Wednesday, September 10, 2008

Do You Want the Paper Pill or the Electricity Pill?

One of my pet-peeves, as any reader of this blog and many of my students will know, is what I call “bumper-sticker environmentalism”. By this I refer to the tendency for individuals to prescribe overly simplistic personal choices as public markers for being environmentally politically correct: “Drive a hybrid and heal the planet.” One of the reasons I don’t like these catchphrases is that they tend to be self-referential in a “look how noble I am” type of way. And then there’s the larger theological question as to whether the idea that the Heavens and the Earth need our “healing” isn’t putting human beings substantially above our pay-grade. But a third reason I am skeptical is because these “bumper-stickers” resort to such incredible simplifications that they ignore environmental or social costs on other dimensions. These are the so called “unintended consequences” of good intentions….an increase in the incidence of malaria after DDT is banned to saved endangered species; the presence of trace amounts of mercury in energy-saving light bulbs; the fact that looking at the retail consumption “carbon footprint” of a product may be very different than the lifecycle carbon footprint, taking into account the production, transportation and distribution of the good before it reaches the retail market and also all relevant disposal issues.

On a recent vacation, I had the opportunity to visit several public buildings such as museums, restaurants, theaters, and churches. What struck me (and maybe I have just been missing this recently) is how many of the Men’s Rooms now have both paper towel dispensers and electric hand dryers. I can recall a time when many companies put up placards saying that, in order to save the forests of the world, they were eliminating paper towel dispensers and switching to electric hand dryers. Of course, electric hand dryers run on, well, electricity, which is produced largely (in the United States) by fossil fuels with carbon emissions. So, one might expect a switch to paper alone. But I regularly saw both.... a "let's satisfy everyone type of approach."

Fair enough, but I had this weird picture of someone wedded to bumper sticker environmental slogans washing his hands at a theater with just a couple of minutes left in the intermission….the lights are blinking, and soon he will be shut-out of the second act. He’s standing there, paralyzed with indecision, trying to figure out what is better for healing the planet.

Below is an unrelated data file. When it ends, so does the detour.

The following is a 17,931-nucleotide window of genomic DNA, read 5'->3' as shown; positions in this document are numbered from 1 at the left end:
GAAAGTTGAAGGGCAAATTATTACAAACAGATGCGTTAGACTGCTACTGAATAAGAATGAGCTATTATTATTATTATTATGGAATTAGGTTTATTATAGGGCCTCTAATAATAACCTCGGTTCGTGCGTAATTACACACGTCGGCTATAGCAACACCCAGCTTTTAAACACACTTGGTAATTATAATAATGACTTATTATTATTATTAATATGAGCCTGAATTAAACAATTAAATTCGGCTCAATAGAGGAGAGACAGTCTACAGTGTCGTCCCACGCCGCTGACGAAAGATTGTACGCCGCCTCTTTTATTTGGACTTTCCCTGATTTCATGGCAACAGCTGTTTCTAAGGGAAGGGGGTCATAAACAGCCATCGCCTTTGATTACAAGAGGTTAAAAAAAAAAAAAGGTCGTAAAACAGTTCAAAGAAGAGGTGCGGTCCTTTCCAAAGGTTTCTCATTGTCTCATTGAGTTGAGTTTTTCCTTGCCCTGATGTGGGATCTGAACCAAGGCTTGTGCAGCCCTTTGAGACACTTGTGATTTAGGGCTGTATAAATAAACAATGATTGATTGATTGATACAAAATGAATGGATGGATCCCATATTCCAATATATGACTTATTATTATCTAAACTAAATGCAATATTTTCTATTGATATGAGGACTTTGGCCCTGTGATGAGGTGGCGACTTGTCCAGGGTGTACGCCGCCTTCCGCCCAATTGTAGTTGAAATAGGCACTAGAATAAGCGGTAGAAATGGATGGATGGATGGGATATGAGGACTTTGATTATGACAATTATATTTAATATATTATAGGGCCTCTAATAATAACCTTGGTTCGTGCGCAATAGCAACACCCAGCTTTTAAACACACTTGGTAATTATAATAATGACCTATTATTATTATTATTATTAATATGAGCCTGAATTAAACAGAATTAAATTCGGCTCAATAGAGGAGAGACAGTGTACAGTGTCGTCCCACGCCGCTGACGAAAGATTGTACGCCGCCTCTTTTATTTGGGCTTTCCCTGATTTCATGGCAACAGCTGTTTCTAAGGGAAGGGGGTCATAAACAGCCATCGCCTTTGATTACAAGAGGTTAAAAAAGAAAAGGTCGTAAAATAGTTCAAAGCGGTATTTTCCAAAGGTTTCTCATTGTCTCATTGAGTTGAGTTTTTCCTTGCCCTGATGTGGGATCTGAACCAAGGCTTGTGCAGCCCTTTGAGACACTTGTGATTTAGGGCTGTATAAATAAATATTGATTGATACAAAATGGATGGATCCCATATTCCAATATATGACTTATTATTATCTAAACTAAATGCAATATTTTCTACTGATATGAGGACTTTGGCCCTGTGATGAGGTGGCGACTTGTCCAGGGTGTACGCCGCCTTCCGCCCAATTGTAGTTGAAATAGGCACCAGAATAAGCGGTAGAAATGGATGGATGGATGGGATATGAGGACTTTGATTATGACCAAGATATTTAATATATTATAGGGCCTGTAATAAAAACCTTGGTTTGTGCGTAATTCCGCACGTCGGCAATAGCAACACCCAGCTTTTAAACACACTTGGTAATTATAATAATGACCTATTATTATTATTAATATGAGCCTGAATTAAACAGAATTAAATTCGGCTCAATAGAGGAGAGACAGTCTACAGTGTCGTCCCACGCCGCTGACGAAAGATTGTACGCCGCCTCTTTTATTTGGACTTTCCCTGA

“I if I use the paper towels, then in some small way I contribute to deforestation (this is true even if these particular towels are re-cycled, because any shift in demand is going to affect the whole market). But if I use the dryer, then I’m using electricity which adds an incremental amount of use of fossil fuels, unless of course this electricity is produced by a nuclear base-load power plant or wind-power. But there’s the same general problem as with the towels; any increase in demand is going to pass through the entire grid, so even if in Manhattan they have a contract for wind power (not generated, of course, by windmills that would harm the vistas of people living on Cape Cod or Martha’s Vineyard, but windmills that are somewhere out in flyover country where nobody cares about the vistas, except that windmills do have an unfortunate side-effect of buzz-sawing birds ) the net effect could still be an increase in load from a gas-turbine generation facility”….. Tick Tock Tick Tock, time is running out. What will you choose? Do you want the paper pill or the electricity pill?

Adam Smith is often completely misunderstood to assert that individuals are naturally greedy or uncaring towards one another. Actually, what he’s saying in the Wealth of Nations is that because of the information-decentralized and highly interconnected world of the market, it’s virtually impossible to try to squeeze virtue through society by imposing some social benefit lens on our daily market transactions. Although he wasn’t talking about “green” consumers, I think his point pretty well applies to the example I’ve given above. From reading through the Theory of Moral Sentiments, I don’t have any doubt that Smith thought that virtuous men and women might want to consider their own preferences about final consumption and whether, for example, a 24,000 square foot mansion or gold-leaf covered ice cream are marks of prudence. But I think he would have been skeptical of our current moral fascinations about paper or plastic, organic or attractive, this fair-trade organization versus the other fair-trade organization, trees or electricity, hybrid versus plug-in. And, as a final thought, as Doug often has pointed out to me and is implicit in Adam Smith, if you purchase prudently in the market, don’t you have more resources at the end of the month that you could directly contribute to solving some of society’s problems?

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